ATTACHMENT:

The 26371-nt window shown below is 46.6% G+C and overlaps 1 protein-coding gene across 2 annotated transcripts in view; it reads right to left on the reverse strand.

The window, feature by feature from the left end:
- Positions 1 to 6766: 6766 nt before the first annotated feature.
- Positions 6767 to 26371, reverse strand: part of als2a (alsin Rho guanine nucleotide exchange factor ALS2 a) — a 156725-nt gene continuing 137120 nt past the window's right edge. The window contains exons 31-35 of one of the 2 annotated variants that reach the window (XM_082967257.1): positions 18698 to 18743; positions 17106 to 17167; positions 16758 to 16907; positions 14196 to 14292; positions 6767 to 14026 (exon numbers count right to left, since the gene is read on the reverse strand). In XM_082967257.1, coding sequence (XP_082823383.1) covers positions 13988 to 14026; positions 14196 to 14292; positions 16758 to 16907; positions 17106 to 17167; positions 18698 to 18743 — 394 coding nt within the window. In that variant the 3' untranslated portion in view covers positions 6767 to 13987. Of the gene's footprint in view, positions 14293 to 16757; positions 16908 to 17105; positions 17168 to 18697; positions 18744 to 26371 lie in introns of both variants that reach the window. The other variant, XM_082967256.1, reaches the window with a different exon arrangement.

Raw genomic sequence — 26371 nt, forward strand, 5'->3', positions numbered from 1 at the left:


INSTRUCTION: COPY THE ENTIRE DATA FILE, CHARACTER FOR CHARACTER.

The 26371-nt window shown below is 46.6% G+C and overlaps 1 protein-coding gene across 2 annotated transcripts in view; it reads right to left on the reverse strand.

The window, feature by feature from the left end:
- Positions 1 to 6766: 6766 nt before the first annotated feature.
- Positions 6767 to 26371, reverse strand: part of als2a (alsin Rho guanine nucleotide exchange factor ALS2 a) — a 156725-nt gene continuing 137120 nt past the window's right edge. The window contains exons 31-35 of one of the 2 annotated variants that reach the window (XM_082967257.1): positions 18698 to 18743; positions 17106 to 17167; positions 16758 to 16907; positions 14196 to 14292; positions 6767 to 14026 (exon numbers count right to left, since the gene is read on the reverse strand). In XM_082967257.1, coding sequence (XP_082823383.1) covers positions 13988 to 14026; positions 14196 to 14292; positions 16758 to 16907; positions 17106 to 17167; positions 18698 to 18743 — 394 coding nt within the window. In that variant the 3' untranslated portion in view covers positions 6767 to 13987. Of the gene's footprint in view, positions 14293 to 16757; positions 16908 to 17105; positions 17168 to 18697; positions 18744 to 26371 lie in introns of both variants that reach the window. The other variant, XM_082967256.1, reaches the window with a different exon arrangement.

Raw genomic sequence — 26371 nt, forward strand, 5'->3', positions numbered from 1 at the left: